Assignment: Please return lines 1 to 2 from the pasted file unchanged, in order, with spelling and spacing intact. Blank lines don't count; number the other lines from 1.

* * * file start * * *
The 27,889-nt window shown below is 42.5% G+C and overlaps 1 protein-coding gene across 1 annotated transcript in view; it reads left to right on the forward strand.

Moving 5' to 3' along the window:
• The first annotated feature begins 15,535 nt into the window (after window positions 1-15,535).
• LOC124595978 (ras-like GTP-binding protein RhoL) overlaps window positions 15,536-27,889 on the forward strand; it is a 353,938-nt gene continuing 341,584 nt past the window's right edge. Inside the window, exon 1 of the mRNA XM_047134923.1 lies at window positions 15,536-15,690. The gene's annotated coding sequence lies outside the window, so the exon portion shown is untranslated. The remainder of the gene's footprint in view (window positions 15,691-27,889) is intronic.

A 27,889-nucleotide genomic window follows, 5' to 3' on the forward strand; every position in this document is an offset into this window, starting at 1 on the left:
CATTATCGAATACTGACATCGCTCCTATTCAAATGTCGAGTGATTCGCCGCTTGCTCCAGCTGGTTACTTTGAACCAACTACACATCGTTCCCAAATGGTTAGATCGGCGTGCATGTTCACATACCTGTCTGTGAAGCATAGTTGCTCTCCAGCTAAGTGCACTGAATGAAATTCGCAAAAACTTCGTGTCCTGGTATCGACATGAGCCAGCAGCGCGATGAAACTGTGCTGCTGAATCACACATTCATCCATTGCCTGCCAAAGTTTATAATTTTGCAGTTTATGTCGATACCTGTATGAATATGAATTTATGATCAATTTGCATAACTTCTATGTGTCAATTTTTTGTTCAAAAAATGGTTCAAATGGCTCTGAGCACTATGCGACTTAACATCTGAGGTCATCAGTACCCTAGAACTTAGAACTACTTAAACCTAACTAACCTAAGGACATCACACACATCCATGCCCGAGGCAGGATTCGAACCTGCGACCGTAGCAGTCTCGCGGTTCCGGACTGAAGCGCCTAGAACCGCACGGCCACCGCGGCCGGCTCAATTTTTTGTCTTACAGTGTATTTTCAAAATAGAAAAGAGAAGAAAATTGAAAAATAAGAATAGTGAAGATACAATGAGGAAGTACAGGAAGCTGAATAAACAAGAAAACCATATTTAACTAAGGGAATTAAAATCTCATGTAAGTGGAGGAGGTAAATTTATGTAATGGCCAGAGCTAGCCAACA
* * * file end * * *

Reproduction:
The 27,889-nt window shown below is 42.5% G+C and overlaps 1 protein-coding gene across 1 annotated transcript in view; it reads left to right on the forward strand.

Moving 5' to 3' along the window: